nep-fmk New Economics Papers
on Financial Markets
Issue of 2007‒09‒16
four papers chosen by
Kwang Soo Cheong
Johns Hopkins University

  1. Hedge Funds and Financial Stability: The State of the Debate By Michael R. King; Philipp Maier
  2. The Volatility Effect: Lower Risk without Lower Return By Blitz, D.C.; Vliet, P. van
  3. A Note on Public Debt, Tax-Exempt Bonds, and Ponzi Games By Berthold U. Wigger
  4. Estimating and Comparing the Implied Cost of Equity for Canadian and U.S. Firms By Jonathan Witmer; Lorie Zorn

  1. By: Michael R. King; Philipp Maier
    Abstract: The authors review the state of the debate on hedge funds and the potential threat that hedge funds pose to financial stability. The collapse of a hedge fund or a group of hedge funds might pose a systemic risk directly by damaging systematically important financial institutions, or indirectly by increasing market volatility and generating a liquidity shock in key markets. Both the hedge fund sector and the prime brokerage industry supporting them are highly concentrated, with a small number of dominant players that have a complex business relationship. Therefore, while the potential for a systemic risk from the hedge fund sector is considered small, the potential for <em>damage</em> from such shocks may have increased due to the increased spread, complexity, and tighter linkages of the global financial system. Going forward, the relationship between large complex financial institutions and hedge funds must be monitored closely. In terms of policy, direct regulation that increases transparency - whether of counterparty exposures or trading positions - does not appear feasible, may create a moral-hazard problem, and may reduce overall market efficiency. Indirect regulation via prime brokers, market discipline, and improved riskmanagement practices are the most promising approaches for addressing potential risks from the hedge fund sector.
    Keywords: Financial stability; Financial institutions; Financial system regulation and policies
    JEL: G15 G18 G2
    Date: 2007
  2. By: Blitz, D.C.; Vliet, P. van (Erasmus Research Institute of Management (ERIM), RSM Erasmus University)
    Abstract: We present empirical evidence that stocks with low volatility earn high risk-adjusted returns. The annual alpha spread of global low versus high volatility decile portfolios amounts to 12% over the 1986-2006 period. We also observe this volatility effect within the US, European and Japanese markets in isolation. Furthermore, we find that the volatility effect cannot be explained by other well-known effects such as value and size. Our results indicate that equity investors overpay for risky stocks. Possible explanations for this phenomenon include (i) leverage restrictions, (ii) inefficient two-step investment processes, and (iii) behavioral biases of private investors. In order to exploit the volatility effect in practice we argue that investors should include low risk stocks as a separate asset class in the strategic asset allocation phase of their investment process.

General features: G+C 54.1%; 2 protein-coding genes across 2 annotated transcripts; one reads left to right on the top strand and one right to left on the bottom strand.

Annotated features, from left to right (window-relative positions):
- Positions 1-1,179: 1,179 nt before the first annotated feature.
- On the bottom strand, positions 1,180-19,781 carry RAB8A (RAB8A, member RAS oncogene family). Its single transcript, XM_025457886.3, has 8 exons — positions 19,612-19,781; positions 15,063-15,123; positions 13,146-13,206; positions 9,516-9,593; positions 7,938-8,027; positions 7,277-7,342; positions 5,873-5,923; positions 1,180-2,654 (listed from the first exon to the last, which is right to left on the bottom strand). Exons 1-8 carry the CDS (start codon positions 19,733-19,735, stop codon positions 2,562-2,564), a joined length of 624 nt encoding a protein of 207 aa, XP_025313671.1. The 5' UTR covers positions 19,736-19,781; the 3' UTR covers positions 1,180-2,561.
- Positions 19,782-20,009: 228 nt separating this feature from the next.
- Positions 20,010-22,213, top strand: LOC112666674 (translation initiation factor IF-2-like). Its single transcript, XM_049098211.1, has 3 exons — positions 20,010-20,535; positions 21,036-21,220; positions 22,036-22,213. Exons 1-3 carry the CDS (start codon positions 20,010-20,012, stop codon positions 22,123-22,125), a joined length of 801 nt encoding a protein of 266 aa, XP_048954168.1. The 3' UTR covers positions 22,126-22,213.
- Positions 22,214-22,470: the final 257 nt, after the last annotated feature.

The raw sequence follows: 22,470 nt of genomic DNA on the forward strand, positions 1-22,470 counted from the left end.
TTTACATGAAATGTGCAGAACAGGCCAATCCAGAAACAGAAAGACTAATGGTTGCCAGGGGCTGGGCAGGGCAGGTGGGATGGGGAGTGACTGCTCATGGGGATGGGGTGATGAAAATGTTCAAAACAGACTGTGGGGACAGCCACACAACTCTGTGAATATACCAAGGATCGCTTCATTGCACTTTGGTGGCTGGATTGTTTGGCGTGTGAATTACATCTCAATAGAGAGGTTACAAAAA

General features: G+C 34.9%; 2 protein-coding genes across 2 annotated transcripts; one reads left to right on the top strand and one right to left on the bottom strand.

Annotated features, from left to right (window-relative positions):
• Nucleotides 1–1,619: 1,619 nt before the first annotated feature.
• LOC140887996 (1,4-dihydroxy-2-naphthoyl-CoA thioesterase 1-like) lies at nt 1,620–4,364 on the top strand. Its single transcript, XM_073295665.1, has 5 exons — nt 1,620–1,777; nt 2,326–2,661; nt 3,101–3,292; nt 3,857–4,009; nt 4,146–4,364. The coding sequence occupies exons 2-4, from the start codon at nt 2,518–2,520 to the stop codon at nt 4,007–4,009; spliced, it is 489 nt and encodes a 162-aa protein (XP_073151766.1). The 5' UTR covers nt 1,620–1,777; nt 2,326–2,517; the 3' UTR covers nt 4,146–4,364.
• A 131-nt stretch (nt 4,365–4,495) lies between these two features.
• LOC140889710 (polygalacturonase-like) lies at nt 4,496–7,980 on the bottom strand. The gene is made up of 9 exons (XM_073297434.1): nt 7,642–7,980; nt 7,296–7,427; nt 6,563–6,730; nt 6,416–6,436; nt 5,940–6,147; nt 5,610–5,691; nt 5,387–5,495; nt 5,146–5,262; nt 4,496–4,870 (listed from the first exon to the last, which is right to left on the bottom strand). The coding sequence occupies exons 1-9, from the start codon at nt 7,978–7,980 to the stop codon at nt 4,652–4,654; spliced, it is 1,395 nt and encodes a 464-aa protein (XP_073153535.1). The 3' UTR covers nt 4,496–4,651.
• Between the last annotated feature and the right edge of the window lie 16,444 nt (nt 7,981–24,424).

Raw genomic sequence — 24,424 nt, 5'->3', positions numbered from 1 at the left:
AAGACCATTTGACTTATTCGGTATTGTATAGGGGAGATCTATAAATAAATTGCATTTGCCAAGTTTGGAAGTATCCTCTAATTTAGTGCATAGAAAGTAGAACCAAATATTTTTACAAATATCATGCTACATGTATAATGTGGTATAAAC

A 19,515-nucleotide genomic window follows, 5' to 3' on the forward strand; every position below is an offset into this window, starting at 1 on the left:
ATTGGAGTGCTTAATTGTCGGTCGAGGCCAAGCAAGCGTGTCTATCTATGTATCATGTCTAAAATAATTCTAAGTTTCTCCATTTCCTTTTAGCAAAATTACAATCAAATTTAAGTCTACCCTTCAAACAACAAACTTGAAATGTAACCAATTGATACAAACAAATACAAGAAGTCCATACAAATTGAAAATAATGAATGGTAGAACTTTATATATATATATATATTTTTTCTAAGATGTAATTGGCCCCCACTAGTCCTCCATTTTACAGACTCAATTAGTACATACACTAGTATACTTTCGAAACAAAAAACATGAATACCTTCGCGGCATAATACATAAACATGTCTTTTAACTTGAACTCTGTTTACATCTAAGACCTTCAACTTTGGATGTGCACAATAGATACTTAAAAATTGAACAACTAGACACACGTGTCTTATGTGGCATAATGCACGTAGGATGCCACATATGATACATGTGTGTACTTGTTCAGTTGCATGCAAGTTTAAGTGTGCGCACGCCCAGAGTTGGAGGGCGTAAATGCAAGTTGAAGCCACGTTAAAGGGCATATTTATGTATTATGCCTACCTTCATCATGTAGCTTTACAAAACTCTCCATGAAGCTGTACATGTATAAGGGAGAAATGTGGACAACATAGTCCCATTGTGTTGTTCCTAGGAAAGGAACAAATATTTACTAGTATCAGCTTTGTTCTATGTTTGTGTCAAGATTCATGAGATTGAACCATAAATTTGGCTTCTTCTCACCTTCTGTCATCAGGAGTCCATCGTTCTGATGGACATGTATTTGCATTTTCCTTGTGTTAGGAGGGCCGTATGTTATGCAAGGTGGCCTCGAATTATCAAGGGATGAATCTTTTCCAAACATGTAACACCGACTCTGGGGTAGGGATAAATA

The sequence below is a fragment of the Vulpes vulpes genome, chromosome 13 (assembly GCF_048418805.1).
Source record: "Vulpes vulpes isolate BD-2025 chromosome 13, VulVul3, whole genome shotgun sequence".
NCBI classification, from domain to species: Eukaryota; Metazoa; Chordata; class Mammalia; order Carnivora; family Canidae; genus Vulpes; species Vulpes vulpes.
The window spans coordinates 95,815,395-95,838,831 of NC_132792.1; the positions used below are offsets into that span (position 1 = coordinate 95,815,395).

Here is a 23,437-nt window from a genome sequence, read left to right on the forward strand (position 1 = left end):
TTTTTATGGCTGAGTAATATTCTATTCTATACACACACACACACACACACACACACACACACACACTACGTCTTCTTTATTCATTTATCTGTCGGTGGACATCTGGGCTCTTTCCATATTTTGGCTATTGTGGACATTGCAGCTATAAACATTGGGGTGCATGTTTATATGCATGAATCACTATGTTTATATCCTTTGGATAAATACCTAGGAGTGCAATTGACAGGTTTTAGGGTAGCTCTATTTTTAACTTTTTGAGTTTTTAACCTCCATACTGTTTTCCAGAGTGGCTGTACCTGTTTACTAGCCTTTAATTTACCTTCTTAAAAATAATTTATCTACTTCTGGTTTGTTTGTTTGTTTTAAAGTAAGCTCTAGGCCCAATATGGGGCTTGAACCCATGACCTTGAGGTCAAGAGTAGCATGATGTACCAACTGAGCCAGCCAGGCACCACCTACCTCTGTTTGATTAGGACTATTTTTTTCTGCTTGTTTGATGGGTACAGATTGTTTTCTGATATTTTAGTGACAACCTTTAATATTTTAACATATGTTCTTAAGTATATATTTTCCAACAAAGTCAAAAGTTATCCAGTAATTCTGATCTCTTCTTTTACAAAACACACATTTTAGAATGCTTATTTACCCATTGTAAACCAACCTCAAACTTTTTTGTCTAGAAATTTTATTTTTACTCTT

Keywords: alpha;strategic asset allocation;volatility;volatility effect;low risk stocks;CAPM;Fama-French factors;international;
    Date: 2007–07–04
  3. By: Berthold U. Wigger
    Abstract: By issuing tax-exempt bonds, the government can incur debt and never pay back any principal or interest, even if the economy without public debt evolves on a dynamically efficient growth path. The welfare effects of such a Ponzi type borrowing scheme are mixed. The current young will unambiguously benefit.Depending on preferences and the aggregate technology, also a finite number of subsequent generations may benefit. The welfare of all generations thereafter, however, will be lower than in the economy without public debt.
    Date: 2007–07–17
  4. By: Jonathan Witmer; Lorie Zorn
    Abstract: This paper estimates the implied cost of equity for Canadian and U.S. firms using a methodology based on the dividend discount model and utilizing firms' current stock price and analysts' forecasted earnings. We find that firm size and firm stock liquidity are negatively related to cost of equity, while greater firm financial leverage and greater dispersion in analysts' earnings forecasts are associated with a higher cost of equity. Moreover, longer-term sovereign bond yields also seem to play a role in a firm's cost of equity. After controlling for several factors, both at a firm-level and at an aggregate level, we find that the cost of equity for Canadian firms is 30-50 bps higher than that of U.S. firms during 1988-2006. Because our estimates may not fully account for factors such as currency risk, inflation uncertainty, degree of market integration, personal taxes, and differences in regulatory environments, we might shed further light on these results by incorporating proxies for these factors and perhaps extending our comparison to more countries.
    Keywords: Financial markets; International topics
    JEL: G30 G38
    Date: 2007

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